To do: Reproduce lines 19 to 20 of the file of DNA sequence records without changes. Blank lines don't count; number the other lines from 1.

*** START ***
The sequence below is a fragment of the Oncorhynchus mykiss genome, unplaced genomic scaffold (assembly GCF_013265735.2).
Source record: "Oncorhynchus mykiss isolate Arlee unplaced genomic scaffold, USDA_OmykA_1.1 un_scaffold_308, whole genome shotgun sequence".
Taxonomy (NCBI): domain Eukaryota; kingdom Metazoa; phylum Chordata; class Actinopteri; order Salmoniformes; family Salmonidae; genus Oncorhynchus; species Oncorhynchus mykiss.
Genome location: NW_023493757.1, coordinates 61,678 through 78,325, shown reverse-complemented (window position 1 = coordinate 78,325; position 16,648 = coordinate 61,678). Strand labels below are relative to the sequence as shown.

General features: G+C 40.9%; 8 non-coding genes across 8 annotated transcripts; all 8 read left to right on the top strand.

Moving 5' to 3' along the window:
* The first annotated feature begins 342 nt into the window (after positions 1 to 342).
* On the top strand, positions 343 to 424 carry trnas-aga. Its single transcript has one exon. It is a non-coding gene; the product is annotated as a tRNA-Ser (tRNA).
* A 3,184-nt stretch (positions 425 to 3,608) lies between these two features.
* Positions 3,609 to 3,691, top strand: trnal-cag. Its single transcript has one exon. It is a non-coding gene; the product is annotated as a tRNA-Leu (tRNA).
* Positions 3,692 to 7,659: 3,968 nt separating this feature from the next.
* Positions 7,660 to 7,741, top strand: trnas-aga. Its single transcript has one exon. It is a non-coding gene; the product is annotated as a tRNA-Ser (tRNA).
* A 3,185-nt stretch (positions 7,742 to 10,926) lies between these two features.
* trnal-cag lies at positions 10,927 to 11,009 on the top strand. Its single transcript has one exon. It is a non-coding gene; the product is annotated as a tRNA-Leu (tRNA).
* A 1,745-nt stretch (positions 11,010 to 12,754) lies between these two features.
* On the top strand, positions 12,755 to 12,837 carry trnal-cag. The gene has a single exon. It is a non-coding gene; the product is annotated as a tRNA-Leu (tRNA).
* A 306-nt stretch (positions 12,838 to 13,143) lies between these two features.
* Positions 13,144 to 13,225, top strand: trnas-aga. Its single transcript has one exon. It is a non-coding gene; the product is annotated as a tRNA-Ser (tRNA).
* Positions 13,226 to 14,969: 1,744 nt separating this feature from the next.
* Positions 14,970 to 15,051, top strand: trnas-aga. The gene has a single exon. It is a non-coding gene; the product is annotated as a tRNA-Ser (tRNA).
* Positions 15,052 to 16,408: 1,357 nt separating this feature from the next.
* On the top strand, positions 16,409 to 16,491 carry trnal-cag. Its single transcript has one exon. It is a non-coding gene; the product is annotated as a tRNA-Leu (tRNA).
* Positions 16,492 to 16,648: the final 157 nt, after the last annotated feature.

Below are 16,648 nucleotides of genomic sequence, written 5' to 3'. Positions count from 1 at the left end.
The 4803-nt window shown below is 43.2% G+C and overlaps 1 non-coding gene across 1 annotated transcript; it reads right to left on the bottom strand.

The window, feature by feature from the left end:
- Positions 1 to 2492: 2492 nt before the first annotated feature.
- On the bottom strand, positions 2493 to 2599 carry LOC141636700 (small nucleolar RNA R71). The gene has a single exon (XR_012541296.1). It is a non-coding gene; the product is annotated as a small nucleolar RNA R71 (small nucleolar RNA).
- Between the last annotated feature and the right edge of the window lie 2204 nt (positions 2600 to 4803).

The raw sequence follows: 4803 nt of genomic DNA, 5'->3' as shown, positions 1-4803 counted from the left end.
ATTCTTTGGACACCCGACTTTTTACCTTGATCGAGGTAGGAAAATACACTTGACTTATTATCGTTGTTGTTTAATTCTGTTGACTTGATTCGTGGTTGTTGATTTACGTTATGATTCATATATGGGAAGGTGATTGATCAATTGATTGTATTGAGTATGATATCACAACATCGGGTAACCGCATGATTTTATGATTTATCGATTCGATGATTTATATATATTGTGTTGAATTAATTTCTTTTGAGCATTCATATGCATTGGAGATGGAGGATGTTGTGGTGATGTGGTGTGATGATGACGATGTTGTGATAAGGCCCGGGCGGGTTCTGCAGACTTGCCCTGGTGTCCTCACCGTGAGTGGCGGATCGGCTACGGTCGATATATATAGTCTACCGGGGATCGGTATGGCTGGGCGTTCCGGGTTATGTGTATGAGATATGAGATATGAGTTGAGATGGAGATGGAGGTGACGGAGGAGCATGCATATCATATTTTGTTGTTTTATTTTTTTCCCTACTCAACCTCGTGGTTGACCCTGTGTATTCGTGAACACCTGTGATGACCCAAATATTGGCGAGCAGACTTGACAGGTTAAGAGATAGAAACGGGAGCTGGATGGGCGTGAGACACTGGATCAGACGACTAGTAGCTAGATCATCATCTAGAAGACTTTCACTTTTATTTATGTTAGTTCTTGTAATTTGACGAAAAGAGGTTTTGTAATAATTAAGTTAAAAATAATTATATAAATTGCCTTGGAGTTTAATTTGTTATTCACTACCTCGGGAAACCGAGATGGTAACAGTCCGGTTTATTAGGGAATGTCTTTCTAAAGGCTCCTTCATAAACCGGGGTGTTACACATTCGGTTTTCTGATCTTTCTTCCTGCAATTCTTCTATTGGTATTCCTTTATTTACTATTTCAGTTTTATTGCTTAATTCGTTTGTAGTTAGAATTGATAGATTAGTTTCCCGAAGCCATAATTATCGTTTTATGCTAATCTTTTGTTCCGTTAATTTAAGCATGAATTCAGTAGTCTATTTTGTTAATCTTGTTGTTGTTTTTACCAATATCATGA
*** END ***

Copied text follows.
* Positions 13,226 to 14,969: 1,744 nt separating this feature from the next.
* Positions 14,970 to 15,051, top strand: trnas-aga. The gene has a single exon. It is a non-coding gene; the product is annotated as a tRNA-Ser (tRNA).